The tunnel will be 4 units high, which is low enough to make the tunnel feel claustrophobic but high enough to be above the camera.

Using this we can implement drawtunnelface:

function drawtunnelface(px,py,scale)

 -- tunnel mouth 
 local x1,y1,x2,y2=gettunnelrect(px,py,scale)

 -- tunnel wall top
 local wh=4.5*scale
 local wy=ceil(py-wh)

 -- draw faces

Essentially we're drawing a rectangle that extends from the top of the facing wall down to the top of the tunnel mouth. Then we draw two more rectangles either side of the mouth down to the ground.

The last thing we need to do is restrict the clipping rectangle to the tunnel mouth.
We'll create this function to adjust the clipping rectangle:

function cliptotunnel(px,py,scale,clp)
 local x1,y1,x2,y2=gettunnelrect(px,py,scale)

And update the tunnel face drawing code in the main drawing loop:

 -- draw tunnel face
 local tnl=road[cnr].tnl
 if tnl and not ptnl then

Now we should have a front facing tunnel wall:

Cart #tudanawati-9 | 2019-11-09 | Code ▽ | Embed ▽ | License: CC4-BY-NC-SA

Tunnel interior

Next we need to draw the tunnel interior. This will consist of the ceiling, walls and road.

First we need to separate the road drawing code from the ground drawing code, so that we can just draw the road when inside the tunnel. We'll move the ground drawing code out into it's own function:

function drawground(y1,y2,sumct)

 -- draw ground
 local gndcol=3

And delete the "draw ground" lines from drawroad.

We'll update the drawing code in the main loop to draw the ground or tunnel interior as appropriate, then draw the road:

  -- draw ground/tunnel walls
  local sumct=getsumct(cnr,seg)
  if tnl then

  -- draw road

We draw the tunnel walls by comparing the tunnel rectangles at the start and end of the current segment.

We draw a ceiling rectangle to connect the top of each tunnel rectangle.
Then we draw wall rectangles on each side to connect the left and right sides.

We'll use an alternating colour for effect.

function drawtunnelwalls(px,py,scale,ppx,ppy,pscale,sumct)

 -- colour
 local wallcol=0

 -- draw walls
 local x1,y1,x2,y2=gettunnelrect(px,py,scale)
 local px1,py1,px2,py2=gettunnelrect(ppx,ppy,pscale)


The final step is to update the reduce-clip-region logic in the main drawing loop to handle tunnels.

  -- reduce clip region
  if tnl then

And this completes our tunnel:

Cart #tudanawati-10 | 2019-11-09 | Code ▽ | Embed ▽ | License: CC4-BY-NC-SA

Next steps

This is the end of part 3. In part 4 we'll add some cars to overtake.

P#69744 2019-11-09 23:30 ( Edited 2019-11-10 08:29)

You have really snapped on to this, @Mot. :D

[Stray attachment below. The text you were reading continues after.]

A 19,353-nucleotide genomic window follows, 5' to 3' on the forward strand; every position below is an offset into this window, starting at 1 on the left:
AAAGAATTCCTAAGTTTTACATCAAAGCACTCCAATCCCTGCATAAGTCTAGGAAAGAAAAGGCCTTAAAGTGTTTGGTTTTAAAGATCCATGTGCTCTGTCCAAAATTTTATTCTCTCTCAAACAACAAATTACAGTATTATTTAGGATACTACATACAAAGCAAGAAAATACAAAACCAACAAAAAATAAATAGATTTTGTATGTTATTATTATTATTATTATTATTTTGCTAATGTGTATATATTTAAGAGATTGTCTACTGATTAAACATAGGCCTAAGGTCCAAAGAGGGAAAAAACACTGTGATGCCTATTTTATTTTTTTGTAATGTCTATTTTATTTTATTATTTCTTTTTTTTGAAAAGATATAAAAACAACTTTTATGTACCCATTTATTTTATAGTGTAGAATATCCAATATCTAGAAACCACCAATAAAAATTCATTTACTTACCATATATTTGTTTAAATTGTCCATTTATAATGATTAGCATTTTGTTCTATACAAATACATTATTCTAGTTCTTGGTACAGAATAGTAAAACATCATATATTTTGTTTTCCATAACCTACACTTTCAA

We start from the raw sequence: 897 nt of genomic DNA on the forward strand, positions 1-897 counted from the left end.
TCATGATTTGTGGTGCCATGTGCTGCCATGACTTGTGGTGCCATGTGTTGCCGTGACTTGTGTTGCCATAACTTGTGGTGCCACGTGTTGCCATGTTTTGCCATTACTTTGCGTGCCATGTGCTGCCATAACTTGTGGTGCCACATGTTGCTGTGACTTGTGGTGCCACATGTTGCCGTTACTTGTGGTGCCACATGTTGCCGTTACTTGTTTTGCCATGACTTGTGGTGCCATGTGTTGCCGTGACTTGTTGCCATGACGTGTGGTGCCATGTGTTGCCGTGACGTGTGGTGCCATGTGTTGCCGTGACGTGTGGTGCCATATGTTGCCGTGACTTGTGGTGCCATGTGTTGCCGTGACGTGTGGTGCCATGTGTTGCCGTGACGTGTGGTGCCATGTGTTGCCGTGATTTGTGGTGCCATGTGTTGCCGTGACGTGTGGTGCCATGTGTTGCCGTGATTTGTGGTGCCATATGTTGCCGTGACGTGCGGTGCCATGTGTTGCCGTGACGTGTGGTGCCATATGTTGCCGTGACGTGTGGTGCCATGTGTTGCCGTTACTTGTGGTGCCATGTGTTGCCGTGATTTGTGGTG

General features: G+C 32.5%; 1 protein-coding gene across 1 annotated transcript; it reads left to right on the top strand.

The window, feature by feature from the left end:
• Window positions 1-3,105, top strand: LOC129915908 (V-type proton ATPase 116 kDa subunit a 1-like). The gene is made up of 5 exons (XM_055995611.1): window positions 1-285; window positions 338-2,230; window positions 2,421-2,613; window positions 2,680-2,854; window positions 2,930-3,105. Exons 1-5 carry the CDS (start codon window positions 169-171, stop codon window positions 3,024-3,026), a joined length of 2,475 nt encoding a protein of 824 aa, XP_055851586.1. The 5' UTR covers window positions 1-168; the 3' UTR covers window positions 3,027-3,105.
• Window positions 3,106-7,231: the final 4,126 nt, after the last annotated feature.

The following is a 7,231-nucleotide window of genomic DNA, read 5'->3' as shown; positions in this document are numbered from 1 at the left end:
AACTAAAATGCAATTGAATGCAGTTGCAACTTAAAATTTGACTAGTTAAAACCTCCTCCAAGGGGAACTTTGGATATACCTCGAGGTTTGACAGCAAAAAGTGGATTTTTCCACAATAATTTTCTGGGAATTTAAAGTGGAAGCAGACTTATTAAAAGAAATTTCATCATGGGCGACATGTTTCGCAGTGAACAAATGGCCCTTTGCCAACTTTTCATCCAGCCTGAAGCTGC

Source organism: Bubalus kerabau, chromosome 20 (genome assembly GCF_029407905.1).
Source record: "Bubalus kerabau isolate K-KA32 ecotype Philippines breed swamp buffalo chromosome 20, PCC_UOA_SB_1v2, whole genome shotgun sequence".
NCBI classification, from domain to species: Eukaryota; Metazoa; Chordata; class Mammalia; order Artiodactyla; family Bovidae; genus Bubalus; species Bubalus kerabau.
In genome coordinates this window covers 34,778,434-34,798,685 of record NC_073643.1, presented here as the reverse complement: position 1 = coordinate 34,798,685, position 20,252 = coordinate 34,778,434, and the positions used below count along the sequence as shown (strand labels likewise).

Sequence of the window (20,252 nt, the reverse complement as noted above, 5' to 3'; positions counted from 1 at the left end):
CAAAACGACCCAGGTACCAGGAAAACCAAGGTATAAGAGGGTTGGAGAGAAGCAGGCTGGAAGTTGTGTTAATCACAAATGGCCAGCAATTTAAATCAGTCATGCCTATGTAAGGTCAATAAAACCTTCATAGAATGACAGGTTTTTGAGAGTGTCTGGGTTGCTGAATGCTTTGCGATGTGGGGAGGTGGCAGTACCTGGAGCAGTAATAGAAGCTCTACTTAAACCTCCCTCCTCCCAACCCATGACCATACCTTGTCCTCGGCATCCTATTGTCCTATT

Here is your first star for this incarnation.
Now all you need is an in-code road editor for both players and designers.

P#69768 2019-11-09 23:56 ( Edited 2019-11-09 23:56)

Actually an editor wouldn't be too difficult. The road data structure isn't that complex.

P#69778 2019-11-10 08:29

Let me know if part 4 onwards will be up and running. I am trying to learn Lua, even if my ADHD sees the learning process as too "herculean" to my current intellect.

P#77406 2020-05-29 22:59

You've picked a good platform to learn on.

I have the code changes all ready to go for a part 4. I just haven't done the write up yet - been a bit side-tracked by other projects.
Also I wasn't sure how much of a demand there was to go further.

P#77408 2020-05-29 23:15

Alright, Mot. Keep me posted.

P#77419 2020-05-30 04:18

Hey! I'm new with Lua but this will be one of my first projects when i feel more confident, really nice tutorial!

Do you know if it would be too complex to add SpriteStack models? I want to achieve this look

P#80526 2020-08-08 22:50 ( Edited 2020-08-08 22:50)

@equlsa I think I've seen somebody use spritestack sprites in Pico-8, but I don't know how much work it would be. I assume if you can get the sprites loaded in it's just about drawing the slices on top of each other. Drawing them scaled might complicate things a little, but should be doable.

P#80584 2020-08-10 06:55

@Mot when will there be part 4? I am anxious o/

P#83618 2020-11-02 17:14

Sorry to grave post but is part 4 coming? And if not, how do I add actual player input?

P#132650 2023-08-02 02:40

Yeah, perhaps I should actually finish this.
I had some source code and sprites for the next version, but they got lost/deleted somehow, which threw me off my stride and I never got around to picking it up again.

P#132783 2023-08-06 12:18

[Please log in to post a comment]